Fat in Food: Cream Top, Fat Bottom

Fat has found its way back to the yogurt aisle. Look for code words like “indulgently silky” (Liberté Méditerranée), “traditional” (The Greek Gods), “authentic” (Fage Total), “reminiscent of the old days” (Brown Cow Cream Top), and “hand-crafted” (Noosa).


The buzzwords are warm and fuzzy, but the yogurt is made from whole milk or whole milk plus cream. That means some 170 to 250 calories and 5 to 10 grams of saturated fat in a 6 oz. serving.

What’s more, Brown Cow Cream Top Greek and The Greek Gods have about half the protein of other greeks. That’s because neither is strained, and cream has less protein than milk.

With so many creamy 0% greeks (or icelandics) out there with roughly half the calories, going “indulgent” seems like a lose-lose.


Other relevant links:

64 Replies to “Fat in Food: Cream Top, Fat Bottom”

    1. I think some of you have missed the point. Yes, full fat dairy (ie. yogurt made from whole milk ) is great and a whole food, so to speak. Cream on the othe other hand is added to some of these ‘indulgent yogurts’. Cream is not a whole food just as skim is technically not a whole food. The author pointed out that the protei was lower in these yogurts and the fat was considerably higher. It made no mention of comparing sugar. Go for plain regular fat yogurt but added cream is not regular fat. .

  1. The whole dairy product yogurts (without additives) are healthier to eat than the ones that are loaded with sugars. They also stick with you better. Today’s research is showing more links between sugar and disease than with fat and disease. Even saturated fat!

    1. I couldn’t agree with you more Jo. When they remove the fat they need to replace it with sugar and other additives to make it taste good. As part of a healthy breakfast, 170-250 calories does not seem extreme. And I’ll take my chances with the saturated fat over the sugar and additives any day! And if the milk is from grass fed cows, the fat is even healthier.

      1. I agree with many of the comments above: Terri, Jo. Steve, Eveliina. Nutrition Action would better serve us if you would speak more to the comments regarding the “fat myth” especially since sugars and other stuff (such as inulin) is added to make the product thick and “taste better”.

    2. True, but you can also buy delicious yogurts that are low fat and have no added sugar. Try Fage 2 percent. Creamy and indulgent.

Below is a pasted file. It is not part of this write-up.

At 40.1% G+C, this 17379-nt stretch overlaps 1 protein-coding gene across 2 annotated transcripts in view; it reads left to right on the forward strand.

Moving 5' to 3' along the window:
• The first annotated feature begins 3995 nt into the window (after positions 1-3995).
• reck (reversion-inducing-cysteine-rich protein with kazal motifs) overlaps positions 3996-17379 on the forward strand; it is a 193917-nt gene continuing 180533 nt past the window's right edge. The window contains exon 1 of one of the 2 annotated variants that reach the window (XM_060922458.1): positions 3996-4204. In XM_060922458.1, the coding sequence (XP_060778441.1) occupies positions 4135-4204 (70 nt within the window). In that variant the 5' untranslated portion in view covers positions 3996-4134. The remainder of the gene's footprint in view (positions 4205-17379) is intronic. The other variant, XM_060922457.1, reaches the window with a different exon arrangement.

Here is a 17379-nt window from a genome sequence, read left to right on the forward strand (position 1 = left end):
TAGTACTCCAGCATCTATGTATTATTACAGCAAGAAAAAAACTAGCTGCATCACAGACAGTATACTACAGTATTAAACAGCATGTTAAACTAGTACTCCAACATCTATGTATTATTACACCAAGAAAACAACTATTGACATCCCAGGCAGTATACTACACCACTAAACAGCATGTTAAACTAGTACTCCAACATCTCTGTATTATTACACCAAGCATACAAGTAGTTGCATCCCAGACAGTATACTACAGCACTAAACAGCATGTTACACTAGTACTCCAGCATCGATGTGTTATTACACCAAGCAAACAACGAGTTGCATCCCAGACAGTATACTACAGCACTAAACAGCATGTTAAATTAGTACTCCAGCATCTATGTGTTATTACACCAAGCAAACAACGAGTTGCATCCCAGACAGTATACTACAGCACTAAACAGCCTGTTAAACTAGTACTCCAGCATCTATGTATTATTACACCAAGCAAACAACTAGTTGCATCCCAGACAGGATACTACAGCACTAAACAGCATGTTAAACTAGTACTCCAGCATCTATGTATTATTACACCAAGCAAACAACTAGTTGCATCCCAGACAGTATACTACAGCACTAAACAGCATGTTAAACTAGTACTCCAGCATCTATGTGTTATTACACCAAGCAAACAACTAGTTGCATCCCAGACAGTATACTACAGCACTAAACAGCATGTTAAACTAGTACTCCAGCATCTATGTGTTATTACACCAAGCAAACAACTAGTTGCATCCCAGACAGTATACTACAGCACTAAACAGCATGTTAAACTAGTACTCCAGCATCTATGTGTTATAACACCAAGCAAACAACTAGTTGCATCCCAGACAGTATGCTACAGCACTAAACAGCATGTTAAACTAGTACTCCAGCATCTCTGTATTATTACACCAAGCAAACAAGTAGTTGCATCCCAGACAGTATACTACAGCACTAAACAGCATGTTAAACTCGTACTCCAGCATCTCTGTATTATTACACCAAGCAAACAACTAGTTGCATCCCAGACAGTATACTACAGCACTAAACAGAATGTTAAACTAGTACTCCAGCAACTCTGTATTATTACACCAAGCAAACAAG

1. Thanks but I will opt for Fage Total made with the whole milk, a whole food the way God intended.

      2. Fage 0 Fat is WONDERFUL! You don’t need the fat, folks, honestly! This is also a GREAT substitute for sour cream of ANY fat / fat free variety. YUM!

  2. Read Nourishing Traditions if you want to understand why whole-fat yogurt is good for you. The “fat-free” mania in this country is one of the great contributing factors to obesity.





      1. I buy the big container of Nonfat plain greek yougurt. then i scoop it out into little containers (about 6 oz) and add i packet of no calorie sweetner to each one- a little cinnamon, and some fruit- just like a couple strawberries each cut up is plenty(or split a peach 6 ways). then you have about 100 calorie snack that is mostly protien. (make sure the yougurt is strained like Fage, some of them like Greek Gods add thickeners instead of straining- so there is not as much protien)

      2. Fat does not cause heart disease so I would recommend you only eat whole milk yogurt. Plain is best because it will have the least amount of sugar.

      3. Yes I agree . I buy only whole milk yogurt and add fresh fruit every morning. If it is a little to bland I add 1/2 pkg Stevia in the raw. It is the only one that is not a sugar substitute. Great flavor no calories added.

    2. The “fat free mania” is only bad when sugars are added to “make up for” the perceived lack of flavor without the fat.

      Plain Fage 0% Fat is incredibly tasty (no, it’s not sweet), very high in healthy protein, very low in sugars, and just plain VERY GOOD, period! For some, it might be an acquired taste. So, acquire it, already!

  3. I totally agree with Jo. I do not drink milk unless it’s whole milk. You need fat, not sugar. I love Noosa. Delish.

    1. You say you don’t like a lot of sugar but then you endorse Noosa which has tons of sugar. Not sure if you have read the label.

  4. I make my own yogurt: one quart no-fat or 1% milk, sometimes 2% milk,
    1/2 cup dry milk and a pack of yogurt starter. Nothing else and it tastes good. The starter and dry milk come from King Arthur Flour. My yogurt maker is from Donvier. I feel quite virtuous! But I do bypass the yogurt section in the grocery store.

    1. Yes, I TOTALLY agree. Best yogurt ever! Takes some effort to make, but still easy when using a electric yogurt maker.